Talk

Advanced search

Im planning on combination feeding does anyone have any advice?

(20 Posts)
MrsRhettButler Tue 14-Jun-11 00:16:07

dc2 is due early sep and i am planning on combination feeding from the start, i only managed to bf dd for 2 1/2 mnths because i found it took up so much time sad

I figured if i do combination then firstly it would mean that dp could help and also i could bf for longer.

Does anyone have any tips/advice? The midwife said i should start with exclusivly bf so the baby gets all the goodness in the first few days.
Does anyone have any experience of combination and when did you introduce the bottle?

japhrimel Tue 14-Jun-11 07:15:57

Actually I'd say you really need to ebf for a few weeks to establish supply. Some people do okay but it's common to find supply drops off if ff is added in very early on.

CoraBear Tue 14-Jun-11 07:45:14

I use combination feeding with my son although it wasn't what I had planned for but I find it easy enough. I exclusively breastfed for the first three weeks to make sure my milk supply increased and then moved him on to one bottle a day at his evening feed. While my DP was feeding him his bottle I would express milk and store it in the fridge for the next day.

I would switch between bottles of breast milk and formula and feeding him from the breast throughout the day and he never had any problem with it. I started to introduce his formula feed at the time when he would be hungriest, for us it was the evening and he took to it straight away. I then started giving him bottles of formula in the middle of the day if we were out and about.

I got alot of hassle from my public health nurse so be prepared to be scolded and told that it's not the best thing to do, but to be honest it works out great for me and my son is happy and healthy.

I would recommend that you get your bottles, steriliser etc. in advance and figure out what sort of formula you want to use, it saves the hassle straight after the birth. Also a breast pump is handy if you want to keep your supply increased and the storage bags or Avent VIA cups are brilliant.

Hope this helps.

Sleepyspaniel Tue 14-Jun-11 08:06:16

I combination fed my DD, it worked fine. I did EBF for the first few weeks to establish supply, and because I felt under pressure from family/friends/MW/HV etc etc to EBF! Then I BF mainly at night and FF during the day. I found BF convenient for night as no messing around with bottles etc, and FF convenient during the day as I didn't have to always wear suitable BF clothes/bras/vests and I could plan more activities around feed times rather than being caught short in the middle of a shop with a screaming hungry baby.

I could hardly express anything so that wasn't an option for me. I'm glad I did BF but I did it for DD, I didn't enjoy the experience of BF at all so combination feeding was the best compromise (rather than jacking in the BF altogether).

SarahScot Tue 14-Jun-11 11:17:00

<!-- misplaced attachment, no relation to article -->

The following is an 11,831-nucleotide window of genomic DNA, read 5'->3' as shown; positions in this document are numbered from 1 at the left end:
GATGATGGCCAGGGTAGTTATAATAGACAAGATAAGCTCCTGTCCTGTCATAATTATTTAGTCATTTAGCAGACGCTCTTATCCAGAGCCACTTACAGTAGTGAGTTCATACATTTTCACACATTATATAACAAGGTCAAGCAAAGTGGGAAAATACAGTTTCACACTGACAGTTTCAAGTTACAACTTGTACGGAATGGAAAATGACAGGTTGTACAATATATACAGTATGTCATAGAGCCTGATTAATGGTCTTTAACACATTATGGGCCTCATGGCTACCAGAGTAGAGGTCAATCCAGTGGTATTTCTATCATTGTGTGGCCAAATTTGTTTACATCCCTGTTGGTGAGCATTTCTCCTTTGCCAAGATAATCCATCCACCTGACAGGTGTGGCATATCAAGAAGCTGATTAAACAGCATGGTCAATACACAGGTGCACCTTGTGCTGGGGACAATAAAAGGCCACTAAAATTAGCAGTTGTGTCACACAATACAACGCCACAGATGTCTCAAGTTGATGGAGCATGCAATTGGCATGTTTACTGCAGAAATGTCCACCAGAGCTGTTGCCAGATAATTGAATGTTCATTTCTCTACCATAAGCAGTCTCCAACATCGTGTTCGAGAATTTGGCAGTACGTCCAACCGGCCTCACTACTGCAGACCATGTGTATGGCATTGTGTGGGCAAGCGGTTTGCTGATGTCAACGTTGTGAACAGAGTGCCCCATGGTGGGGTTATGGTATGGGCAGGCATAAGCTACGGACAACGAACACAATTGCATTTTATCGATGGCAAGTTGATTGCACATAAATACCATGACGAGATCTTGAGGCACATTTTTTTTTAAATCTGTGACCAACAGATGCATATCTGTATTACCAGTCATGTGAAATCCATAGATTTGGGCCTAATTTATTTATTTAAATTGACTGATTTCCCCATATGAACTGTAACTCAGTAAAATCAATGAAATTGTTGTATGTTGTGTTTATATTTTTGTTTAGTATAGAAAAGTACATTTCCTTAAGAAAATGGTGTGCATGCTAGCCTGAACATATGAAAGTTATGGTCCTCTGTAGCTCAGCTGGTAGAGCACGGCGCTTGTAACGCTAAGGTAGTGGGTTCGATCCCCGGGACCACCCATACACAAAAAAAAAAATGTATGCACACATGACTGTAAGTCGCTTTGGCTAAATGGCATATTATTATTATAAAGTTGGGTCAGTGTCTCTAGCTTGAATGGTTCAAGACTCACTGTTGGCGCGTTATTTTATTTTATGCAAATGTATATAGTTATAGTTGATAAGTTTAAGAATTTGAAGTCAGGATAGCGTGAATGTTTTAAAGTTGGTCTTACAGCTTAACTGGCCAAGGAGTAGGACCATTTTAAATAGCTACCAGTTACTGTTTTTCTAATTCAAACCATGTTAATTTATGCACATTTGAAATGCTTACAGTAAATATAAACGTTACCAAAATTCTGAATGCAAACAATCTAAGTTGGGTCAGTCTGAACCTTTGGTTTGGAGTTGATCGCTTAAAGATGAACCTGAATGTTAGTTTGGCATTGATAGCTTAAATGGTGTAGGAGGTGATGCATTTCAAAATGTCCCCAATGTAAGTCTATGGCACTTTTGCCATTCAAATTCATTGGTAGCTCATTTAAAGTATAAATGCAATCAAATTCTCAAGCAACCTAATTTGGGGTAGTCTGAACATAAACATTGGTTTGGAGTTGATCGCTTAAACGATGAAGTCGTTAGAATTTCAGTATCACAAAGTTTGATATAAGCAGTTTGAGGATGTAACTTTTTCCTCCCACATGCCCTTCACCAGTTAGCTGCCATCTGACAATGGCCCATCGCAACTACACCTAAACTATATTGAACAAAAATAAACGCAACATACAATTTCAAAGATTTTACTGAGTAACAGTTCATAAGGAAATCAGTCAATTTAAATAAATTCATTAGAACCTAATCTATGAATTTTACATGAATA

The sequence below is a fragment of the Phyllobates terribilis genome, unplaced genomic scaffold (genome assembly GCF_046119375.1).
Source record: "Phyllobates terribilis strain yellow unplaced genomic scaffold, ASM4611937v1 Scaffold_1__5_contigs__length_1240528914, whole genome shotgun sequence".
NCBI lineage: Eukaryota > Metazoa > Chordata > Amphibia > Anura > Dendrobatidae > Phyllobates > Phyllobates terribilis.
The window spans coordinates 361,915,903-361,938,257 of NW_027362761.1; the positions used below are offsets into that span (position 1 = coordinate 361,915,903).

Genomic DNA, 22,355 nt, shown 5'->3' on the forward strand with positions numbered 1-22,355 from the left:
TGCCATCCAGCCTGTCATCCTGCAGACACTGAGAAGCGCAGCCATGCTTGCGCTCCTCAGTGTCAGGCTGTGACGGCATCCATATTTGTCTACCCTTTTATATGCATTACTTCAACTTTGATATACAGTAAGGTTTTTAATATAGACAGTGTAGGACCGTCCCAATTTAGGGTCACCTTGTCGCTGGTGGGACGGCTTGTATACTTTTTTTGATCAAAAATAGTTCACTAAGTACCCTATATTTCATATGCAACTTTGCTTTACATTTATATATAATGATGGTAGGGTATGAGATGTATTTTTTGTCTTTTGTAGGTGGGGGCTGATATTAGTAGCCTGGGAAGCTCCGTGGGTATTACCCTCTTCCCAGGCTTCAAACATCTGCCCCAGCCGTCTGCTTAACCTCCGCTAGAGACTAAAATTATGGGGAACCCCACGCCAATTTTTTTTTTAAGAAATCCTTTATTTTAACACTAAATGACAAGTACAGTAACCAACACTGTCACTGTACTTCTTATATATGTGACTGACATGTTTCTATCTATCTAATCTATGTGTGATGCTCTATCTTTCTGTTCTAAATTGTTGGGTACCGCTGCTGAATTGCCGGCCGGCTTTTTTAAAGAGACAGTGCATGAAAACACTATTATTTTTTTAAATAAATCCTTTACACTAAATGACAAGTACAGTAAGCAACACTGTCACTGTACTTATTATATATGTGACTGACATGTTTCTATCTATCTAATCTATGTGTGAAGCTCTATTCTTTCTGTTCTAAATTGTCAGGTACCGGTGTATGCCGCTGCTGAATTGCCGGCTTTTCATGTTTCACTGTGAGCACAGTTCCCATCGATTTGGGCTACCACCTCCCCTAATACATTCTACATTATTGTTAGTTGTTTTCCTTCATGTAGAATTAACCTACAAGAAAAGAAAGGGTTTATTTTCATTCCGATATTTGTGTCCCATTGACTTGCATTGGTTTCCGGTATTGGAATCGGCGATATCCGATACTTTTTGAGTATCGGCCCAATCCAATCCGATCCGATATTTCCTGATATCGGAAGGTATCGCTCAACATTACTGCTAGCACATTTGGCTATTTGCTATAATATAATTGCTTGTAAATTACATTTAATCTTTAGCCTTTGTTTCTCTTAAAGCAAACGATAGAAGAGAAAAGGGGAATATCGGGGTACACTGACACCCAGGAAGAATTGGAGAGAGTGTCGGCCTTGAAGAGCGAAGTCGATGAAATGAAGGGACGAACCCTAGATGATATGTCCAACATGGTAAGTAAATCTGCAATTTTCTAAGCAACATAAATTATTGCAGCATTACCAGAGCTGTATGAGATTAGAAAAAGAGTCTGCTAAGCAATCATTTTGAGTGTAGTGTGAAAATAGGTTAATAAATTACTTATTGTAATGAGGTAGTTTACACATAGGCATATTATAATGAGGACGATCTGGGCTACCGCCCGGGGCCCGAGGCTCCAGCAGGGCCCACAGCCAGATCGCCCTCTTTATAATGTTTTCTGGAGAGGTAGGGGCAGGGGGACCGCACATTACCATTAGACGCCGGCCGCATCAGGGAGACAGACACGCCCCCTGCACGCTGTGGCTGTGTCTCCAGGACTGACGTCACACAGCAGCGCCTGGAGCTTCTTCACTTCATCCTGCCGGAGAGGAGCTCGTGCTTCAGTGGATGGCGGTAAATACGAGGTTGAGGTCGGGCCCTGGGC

I planned on combination feeding DD (now 13 wks) purely because BFing DS had been so time consuming. DS would feed for 50 minutes every 2 a nd a bit hours so doing the same again wouldn't have been practical this time. However, DD takes 10 minutes and is the easiest baby to feed in the world, meaing I've been able to exclusinvely breast feed - sooooo much easier when baby is an easy feeder.

You never know, you might be lucky too.

Albrecht Tue 14-Jun-11 13:39:10

Please don't look at it as 'only' a certain time with your dd - 2.5 months is a lot of breast milk with a lot of goodness in it, well done! Every drop of breastmilk is a good thing so having the option to give some bottle feeds some of the time sounds like it will help you to bf for longer, which is even better.

BTW I found the early bit by far the hardest and most time consuming. Ds got a lot quicker around 3 months and again a few months later.

BertieBotts Tue 14-Jun-11 13:48:01

Yes definitely breastfeed exclusively in the first weeks, this will give your supply the best possible chance to get established. Then after say 8 weeks or so you could start introducing a bottle once a day. Stick to this for a week or so, then introduce the second daily bottle, up to however many you want.

Then the key to keeping breastfeeding going as long as you want with combination feeding is understanding supply and demand and growth spurts. So if she's feeding a lot all of a sudden, don't panic and assume your milk has run out and give her another bottle or more in her bottle - just keep feeding as much as she wants. All the extra feeding will stimulate supply to keep you going through the growth spurt. If you made up the extra calories needed with formula during this, you wouldn't necessarily know when the growth spurt had finished, so you might carry on with the extra bottles and then suddenly the demand for breastmilk has reduced and your supply will drop - causing you to give more bottles and the cycle continues, you end up stopping BF before you wanted to. If you just stick to using bottles at specific times and breastfeed the rest of the time even if she is being more demanding, you should avoid this.

You could also try getting a sling, which means you can breastfeed and do other things at the same time, which might make it easier for you.

Good luck! smile

SarahJinx Tue 14-Jun-11 17:32:17